Stainless Steel Pipe is often used to convey various types of fluids, such as water, oil, gas, propane, paint, beer, etc. from one location to another. In some circumstances, Pipe specifications can also be met using tubing manufacturing processes. On a per lb basis, tubing is usually more expensive than pipe due to tighter manufacturing tolerances and enhanced performance criteria. Tubes can be manufactured in different shapes, such as square and rectangular, based on product requirements, and can be stronger than pipe.
Understanding the process of how your material is made is important when specifying a new requirement. When welding a tube to size, most stainless tube manufacturing mills solely form the tube and weld it and perform little or no additional operations on the weld. Many applications dictate the importance of welding a tube with some reinforcement and then cold work that weld using both OD and ID tooling, which provides multiple functions. For starters, it blends the weld geometry to be smooth and flush with the base metal to assist with future operations on the tube. When cold worked, tubing offers the highest concentricity tubular product and ideal when looking to achieve tighter dimensional tolerances, elevated mechanical properties, and improved surface finishes on tubes. The drawing process can also be used to achieve tighter tolerances, unusual sizes, special mechanical properties, and improved surface finishes. Cold drawn tubes are seen in applications that require tubular products to go beyond standard commercial requirements for consistent tolerances and mechanical properties, such as motor and pump shafts, pneumatic cylinders, and aircraft hydraulic tubing.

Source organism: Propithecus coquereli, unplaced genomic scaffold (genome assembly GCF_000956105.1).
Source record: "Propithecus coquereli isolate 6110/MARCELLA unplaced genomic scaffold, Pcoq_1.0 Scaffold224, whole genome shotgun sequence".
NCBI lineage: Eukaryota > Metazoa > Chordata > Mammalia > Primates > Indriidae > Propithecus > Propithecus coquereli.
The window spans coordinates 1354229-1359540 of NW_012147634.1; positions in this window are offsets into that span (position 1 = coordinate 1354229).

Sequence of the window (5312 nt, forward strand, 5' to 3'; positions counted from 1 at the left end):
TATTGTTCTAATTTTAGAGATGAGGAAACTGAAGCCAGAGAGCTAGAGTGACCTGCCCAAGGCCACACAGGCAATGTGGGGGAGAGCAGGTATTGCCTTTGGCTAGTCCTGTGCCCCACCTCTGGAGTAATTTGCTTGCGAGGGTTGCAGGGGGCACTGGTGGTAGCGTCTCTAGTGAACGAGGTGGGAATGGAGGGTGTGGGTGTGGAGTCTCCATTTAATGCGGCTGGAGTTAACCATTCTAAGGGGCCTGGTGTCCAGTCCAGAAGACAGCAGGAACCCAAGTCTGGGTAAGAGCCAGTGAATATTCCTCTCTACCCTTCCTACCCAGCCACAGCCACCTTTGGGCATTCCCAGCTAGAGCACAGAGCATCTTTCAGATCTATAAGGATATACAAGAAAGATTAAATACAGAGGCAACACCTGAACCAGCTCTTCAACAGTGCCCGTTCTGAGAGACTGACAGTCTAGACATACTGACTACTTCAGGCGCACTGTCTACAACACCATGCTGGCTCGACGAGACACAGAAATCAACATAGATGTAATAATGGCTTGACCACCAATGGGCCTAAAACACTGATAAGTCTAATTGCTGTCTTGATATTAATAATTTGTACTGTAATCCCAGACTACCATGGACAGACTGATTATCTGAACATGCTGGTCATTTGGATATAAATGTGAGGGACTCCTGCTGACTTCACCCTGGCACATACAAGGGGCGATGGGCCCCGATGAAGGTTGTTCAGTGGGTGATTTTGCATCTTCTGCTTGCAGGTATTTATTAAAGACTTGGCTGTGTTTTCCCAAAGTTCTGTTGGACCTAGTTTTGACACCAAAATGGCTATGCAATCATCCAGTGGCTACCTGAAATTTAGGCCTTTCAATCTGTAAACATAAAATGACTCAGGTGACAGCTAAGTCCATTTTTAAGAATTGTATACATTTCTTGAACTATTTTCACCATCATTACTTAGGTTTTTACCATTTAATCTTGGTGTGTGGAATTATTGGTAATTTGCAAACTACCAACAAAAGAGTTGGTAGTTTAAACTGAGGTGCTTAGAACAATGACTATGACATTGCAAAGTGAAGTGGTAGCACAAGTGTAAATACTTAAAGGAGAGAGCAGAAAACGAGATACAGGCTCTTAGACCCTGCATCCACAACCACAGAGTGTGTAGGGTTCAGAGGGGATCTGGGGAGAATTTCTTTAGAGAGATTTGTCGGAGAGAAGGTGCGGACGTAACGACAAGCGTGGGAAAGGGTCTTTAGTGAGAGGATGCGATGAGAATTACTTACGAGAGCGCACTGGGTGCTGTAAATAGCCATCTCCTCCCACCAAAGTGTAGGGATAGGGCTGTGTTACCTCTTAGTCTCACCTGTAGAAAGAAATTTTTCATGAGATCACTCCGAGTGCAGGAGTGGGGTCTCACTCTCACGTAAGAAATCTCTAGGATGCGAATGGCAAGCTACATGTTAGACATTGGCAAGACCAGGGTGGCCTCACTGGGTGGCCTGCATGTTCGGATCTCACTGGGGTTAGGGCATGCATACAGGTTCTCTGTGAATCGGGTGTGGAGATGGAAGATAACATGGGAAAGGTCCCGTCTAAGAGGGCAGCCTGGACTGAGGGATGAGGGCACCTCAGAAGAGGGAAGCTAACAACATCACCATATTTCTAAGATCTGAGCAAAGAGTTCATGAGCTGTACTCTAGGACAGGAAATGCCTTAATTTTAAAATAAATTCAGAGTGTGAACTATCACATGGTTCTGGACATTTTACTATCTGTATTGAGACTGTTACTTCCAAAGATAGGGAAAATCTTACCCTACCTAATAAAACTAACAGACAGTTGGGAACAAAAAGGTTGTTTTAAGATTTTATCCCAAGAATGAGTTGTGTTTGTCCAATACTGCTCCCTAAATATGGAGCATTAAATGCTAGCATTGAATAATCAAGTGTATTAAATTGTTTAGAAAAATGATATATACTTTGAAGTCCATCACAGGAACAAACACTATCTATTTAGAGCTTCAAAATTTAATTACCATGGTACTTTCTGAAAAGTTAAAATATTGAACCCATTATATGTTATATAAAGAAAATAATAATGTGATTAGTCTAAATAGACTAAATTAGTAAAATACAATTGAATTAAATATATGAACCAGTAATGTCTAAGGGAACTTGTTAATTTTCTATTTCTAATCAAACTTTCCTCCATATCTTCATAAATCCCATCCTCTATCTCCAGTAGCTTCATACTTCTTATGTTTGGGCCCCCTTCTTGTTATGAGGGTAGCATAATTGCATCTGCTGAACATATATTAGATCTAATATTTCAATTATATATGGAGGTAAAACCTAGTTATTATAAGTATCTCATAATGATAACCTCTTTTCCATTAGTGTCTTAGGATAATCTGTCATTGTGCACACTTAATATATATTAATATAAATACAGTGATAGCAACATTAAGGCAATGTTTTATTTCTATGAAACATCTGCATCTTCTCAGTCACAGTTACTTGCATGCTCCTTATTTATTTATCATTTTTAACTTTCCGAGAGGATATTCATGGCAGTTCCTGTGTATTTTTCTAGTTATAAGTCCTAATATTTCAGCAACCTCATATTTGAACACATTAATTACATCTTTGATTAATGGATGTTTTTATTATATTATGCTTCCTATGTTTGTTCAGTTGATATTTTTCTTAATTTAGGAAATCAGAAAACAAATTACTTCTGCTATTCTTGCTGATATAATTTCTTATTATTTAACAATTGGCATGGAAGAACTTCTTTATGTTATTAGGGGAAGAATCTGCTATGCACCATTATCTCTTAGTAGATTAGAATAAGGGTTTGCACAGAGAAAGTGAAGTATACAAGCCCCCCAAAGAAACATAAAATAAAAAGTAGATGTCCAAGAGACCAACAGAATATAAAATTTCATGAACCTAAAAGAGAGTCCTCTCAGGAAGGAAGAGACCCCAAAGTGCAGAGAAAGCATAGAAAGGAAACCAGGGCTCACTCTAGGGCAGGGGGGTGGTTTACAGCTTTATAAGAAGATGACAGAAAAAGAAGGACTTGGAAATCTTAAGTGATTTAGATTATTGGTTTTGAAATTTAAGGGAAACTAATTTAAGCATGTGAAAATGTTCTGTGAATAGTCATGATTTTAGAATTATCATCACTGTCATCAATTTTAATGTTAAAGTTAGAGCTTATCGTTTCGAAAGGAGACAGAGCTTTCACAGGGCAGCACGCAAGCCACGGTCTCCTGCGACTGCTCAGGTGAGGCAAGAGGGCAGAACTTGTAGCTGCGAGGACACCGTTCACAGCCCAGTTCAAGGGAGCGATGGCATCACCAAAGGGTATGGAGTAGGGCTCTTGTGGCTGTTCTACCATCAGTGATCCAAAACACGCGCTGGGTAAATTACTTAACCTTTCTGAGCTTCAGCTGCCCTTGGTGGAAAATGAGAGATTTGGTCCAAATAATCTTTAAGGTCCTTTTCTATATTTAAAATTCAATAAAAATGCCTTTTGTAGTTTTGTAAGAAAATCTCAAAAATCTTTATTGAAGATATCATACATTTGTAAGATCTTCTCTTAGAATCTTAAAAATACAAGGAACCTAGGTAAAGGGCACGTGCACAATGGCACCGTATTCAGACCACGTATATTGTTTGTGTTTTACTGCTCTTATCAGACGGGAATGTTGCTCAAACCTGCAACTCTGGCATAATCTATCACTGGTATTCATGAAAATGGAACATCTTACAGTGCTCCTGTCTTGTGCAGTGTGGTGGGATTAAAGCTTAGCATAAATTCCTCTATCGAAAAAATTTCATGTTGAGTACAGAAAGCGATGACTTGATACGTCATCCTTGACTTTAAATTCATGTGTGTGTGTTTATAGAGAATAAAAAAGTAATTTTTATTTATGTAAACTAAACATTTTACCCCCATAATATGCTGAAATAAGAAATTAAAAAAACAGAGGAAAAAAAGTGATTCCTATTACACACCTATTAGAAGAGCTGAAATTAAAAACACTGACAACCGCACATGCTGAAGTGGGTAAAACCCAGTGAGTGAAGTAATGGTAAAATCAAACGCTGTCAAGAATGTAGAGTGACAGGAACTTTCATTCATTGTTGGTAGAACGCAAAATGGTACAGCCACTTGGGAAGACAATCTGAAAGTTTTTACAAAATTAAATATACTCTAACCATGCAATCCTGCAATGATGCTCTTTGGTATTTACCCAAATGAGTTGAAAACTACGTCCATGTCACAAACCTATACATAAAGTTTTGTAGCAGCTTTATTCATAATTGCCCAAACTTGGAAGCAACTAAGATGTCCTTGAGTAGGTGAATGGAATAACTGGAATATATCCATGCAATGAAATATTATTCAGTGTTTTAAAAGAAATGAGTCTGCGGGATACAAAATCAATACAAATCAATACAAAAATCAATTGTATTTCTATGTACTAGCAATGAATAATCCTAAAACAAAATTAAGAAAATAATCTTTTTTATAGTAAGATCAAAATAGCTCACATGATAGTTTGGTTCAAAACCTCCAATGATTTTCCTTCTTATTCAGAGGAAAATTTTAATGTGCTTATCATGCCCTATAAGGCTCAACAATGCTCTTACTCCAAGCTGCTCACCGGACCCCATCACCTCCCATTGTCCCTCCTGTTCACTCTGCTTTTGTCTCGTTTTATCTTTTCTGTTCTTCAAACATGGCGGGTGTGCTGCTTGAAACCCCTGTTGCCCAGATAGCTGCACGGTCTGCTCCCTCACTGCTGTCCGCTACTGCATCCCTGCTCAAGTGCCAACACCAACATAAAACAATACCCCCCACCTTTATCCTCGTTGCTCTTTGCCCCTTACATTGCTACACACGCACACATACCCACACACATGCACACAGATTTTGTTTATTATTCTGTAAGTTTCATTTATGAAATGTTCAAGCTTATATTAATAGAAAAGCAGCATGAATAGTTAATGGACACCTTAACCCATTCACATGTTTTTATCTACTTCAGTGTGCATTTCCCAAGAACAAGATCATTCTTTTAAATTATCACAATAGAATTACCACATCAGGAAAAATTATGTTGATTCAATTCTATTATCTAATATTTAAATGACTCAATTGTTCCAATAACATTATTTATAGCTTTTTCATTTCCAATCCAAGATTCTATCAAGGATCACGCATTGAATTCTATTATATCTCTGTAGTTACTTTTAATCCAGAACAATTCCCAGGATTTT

A final function of cold working with ID and OD tolling is it assists in break-up the as-cast structure of the weld and creates critical cold work needed to homogenize the weld during the following annealing operation to provide optimum mechanical properties and weld corrosion resistance following the annealing operation. Depending upon the alloy and application, the choice of the type of annealing operation is important. For alloys containing 7% or more nickel, the time to fully anneal the weld may take a few minutes as the nickel significantly reduces the atoms diffusion rate. Higher nickel stainless steels like the 6% Mo alloys may even require times twice as long as 300 series stainless. To fully homogenize these stainless steels, an off-line continuous furnace anneal is required.